Configuration of the Falcon 20 is characterized by a wing of 30° sweepback angle, an aspect ratio of 6.5, and airfoil-section thickness ratios that vary from 10 percent at the root to 8 percent at the tip. Figure 14.6 shows a large flow-control fence on top of the wing part way between the root and tip. A leading-edge flap, similar to an unslotted slat, is employed inboard of the fence and a conventional slat is utilized outboard. A single-slotted trailing-edge flap completes the high-lift system. Lateral control is provided by ailerons alone. Spoilers located ahead of the flaps are deployed symmetrically to increase the drag for braking and rapid descent and are not part of the lateral control system. Longitudinal control is provided by elevators, and trim is maintained with an electrically driven stabilizer. With the exception of the stabilizer, all the movable surfaces are hydraulically actuated. In addition to use as an executive transport, the aircraft is also available in a cargo version.

The Falcon 20 began as the Myste 20 (actually, Myste XX). As the prototype was built jointly by Dassault and Sud-Aviation, both manufacturers' names appeared on the certification documents. In 1966, Pan Am decided to use an American name, judging it more attractive for its clientele. After briefly considering (and rejecting) "Baby Jet," it decided on Fan Jet Falcon, which later became, simply, Falcon 20. The Falcon designation took hold in the USA and in most parts of the world-Falcon 10, Falcon 50, Falcon 100, Falcon 200 and Falcon 900 soon followed in a family-like imitation of the Falcon 20 nomenclature. In Europe, the tendency is to follow the American style of calling the aircraft Falcons when speaking English, but not necessarily when speaking French. The French generally use Myste 20 for the time-honored Falcon 20, but call the others Myste-Falcon 10, Myste-Falcon 50, etc., in an apparent attempt to keep everyone satisfied.

The Falcon 20 was ideal for Federal Express. It could reach any point in the continental U.S. from the company's Memphis base, its cabin was large, its payload was excellent and-especially important to the small-package business-it didn't "weigh out" before it "cubed out," or vice-versa. Beginning in 1971, Federal Express purchased a fleet of 33 Falcon 20s and modified them for cargo use. Cargo doors were fitted, special flooring with tie-downs was installed and cabin windows were covered. This work was performed by Little Rock Airmotive, which was later purchased by Falcon Jet to form the nucleus of its own production/completion operation.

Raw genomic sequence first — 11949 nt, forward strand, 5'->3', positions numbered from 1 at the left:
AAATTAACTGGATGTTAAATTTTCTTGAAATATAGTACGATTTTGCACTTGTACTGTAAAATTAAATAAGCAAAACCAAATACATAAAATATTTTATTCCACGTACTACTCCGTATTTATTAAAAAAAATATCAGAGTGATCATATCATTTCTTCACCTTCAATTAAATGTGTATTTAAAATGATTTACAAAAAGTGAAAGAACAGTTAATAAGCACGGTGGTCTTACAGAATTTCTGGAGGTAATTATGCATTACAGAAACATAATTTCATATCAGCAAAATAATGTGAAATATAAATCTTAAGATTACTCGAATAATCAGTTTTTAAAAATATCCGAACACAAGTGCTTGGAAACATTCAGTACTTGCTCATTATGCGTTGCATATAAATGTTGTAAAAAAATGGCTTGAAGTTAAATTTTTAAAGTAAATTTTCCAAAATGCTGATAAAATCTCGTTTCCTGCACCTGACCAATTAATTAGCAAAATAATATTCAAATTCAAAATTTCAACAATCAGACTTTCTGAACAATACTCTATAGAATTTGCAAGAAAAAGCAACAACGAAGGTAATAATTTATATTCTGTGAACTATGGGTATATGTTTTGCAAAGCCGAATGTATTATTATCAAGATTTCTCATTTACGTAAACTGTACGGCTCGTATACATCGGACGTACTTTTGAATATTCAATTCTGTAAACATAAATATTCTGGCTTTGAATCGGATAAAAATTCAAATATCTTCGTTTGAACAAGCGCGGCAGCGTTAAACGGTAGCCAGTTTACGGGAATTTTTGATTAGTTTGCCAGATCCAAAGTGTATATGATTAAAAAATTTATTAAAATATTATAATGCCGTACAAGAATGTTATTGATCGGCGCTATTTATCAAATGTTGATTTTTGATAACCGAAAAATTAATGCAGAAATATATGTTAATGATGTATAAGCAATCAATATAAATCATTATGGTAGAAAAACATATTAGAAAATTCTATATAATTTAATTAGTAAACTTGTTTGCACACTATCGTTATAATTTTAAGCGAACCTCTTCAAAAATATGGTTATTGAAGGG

The Falcon 20 was produced in a number of evolutionary variations. The first delivered to customers was the Falcon 20 Standard, beginning in 1965. The Standard is often referred to, quite erroneously, as Falcon 20C. Actually, only one true C model was built and it was converted to a D. All the other so-called Cs are really Standards. In 1968, the Falcon 20D was introduced, with more powerful engines and brakes. It did not replace the Standard, but joined it side-by-side on the assembly line. In 1970, the relatively rare Falcon 20E was introduced, with CF700-2D2 engines, larger fuel capacity and higher operating weights-all the features of the later Falcon 20F except full-span leading-edge slats (the 20E had drooped leading edges like the Standard and D). The Falcon 20F was also introduced in 1970, beginning with s/n 236.